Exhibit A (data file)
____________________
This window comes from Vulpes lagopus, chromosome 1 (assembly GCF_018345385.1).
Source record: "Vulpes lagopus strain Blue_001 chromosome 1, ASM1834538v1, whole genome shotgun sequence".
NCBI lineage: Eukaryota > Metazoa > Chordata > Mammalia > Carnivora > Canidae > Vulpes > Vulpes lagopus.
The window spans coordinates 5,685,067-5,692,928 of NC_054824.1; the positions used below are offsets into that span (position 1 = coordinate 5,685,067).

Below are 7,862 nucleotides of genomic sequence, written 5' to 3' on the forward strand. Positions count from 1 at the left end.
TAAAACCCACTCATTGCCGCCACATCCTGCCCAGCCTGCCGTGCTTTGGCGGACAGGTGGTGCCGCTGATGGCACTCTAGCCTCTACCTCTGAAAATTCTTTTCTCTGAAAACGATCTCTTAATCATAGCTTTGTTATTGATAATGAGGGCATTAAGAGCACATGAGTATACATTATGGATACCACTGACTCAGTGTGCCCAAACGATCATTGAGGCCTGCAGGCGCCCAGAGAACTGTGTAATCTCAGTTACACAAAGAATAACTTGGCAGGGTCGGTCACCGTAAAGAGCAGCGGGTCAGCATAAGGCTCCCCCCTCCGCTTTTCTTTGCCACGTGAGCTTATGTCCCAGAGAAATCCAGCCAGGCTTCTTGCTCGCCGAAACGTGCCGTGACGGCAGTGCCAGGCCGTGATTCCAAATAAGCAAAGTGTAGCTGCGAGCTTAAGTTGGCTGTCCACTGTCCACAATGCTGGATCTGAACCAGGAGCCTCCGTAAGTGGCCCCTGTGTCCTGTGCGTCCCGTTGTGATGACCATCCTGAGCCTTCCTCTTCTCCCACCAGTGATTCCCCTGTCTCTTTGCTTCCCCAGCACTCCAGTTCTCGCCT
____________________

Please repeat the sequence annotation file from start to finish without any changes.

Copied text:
This window comes from Vulpes lagopus, chromosome 1 (assembly GCF_018345385.1).
Source record: "Vulpes lagopus strain Blue_001 chromosome 1, ASM1834538v1, whole genome shotgun sequence".
NCBI lineage: Eukaryota > Metazoa > Chordata > Mammalia > Carnivora > Canidae > Vulpes > Vulpes lagopus.
The window spans coordinates 5,685,067-5,692,928 of NC_054824.1; the positions used below are offsets into that span (position 1 = coordinate 5,685,067).

Below are 7,862 nucleotides of genomic sequence, written 5' to 3' on the forward strand. Positions count from 1 at the left end.
TAAAACCCACTCATTGCCGCCACATCCTGCCCAGCCTGCCGTGCTTTGGCGGACAGGTGGTGCCGCTGATGGCACTCTAGCCTCTACCTCTGAAAATTCTTTTCTCTGAAAACGATCTCTTAATCATAGCTTTGTTATTGATAATGAGGGCATTAAGAGCACATGAGTATACATTATGGATACCACTGACTCAGTGTGCCCAAACGATCATTGAGGCCTGCAGGCGCCCAGAGAACTGTGTAATCTCAGTTACACAAAGAATAACTTGGCAGGGTCGGTCACCGTAAAGAGCAGCGGGTCAGCATAAGGCTCCCCCCTCCGCTTTTCTTTGCCACGTGAGCTTATGTCCCAGAGAAATCCAGCCAGGCTTCTTGCTCGCCGAAACGTGCCGTGACGGCAGTGCCAGGCCGTGATTCCAAATAAGCAAAGTGTAGCTGCGAGCTTAAGTTGGCTGTCCACTGTCCACAATGCTGGATCTGAACCAGGAGCCTCCGTAAGTGGCCCCTGTGTCCTGTGCGTCCCGTTGTGATGACCATCCTGAGCCTTCCTCTTCTCCCACCAGTGATTCCCCTGTCTCTTTGCTTCCCCAGCACTCCAGTTCTCGCCT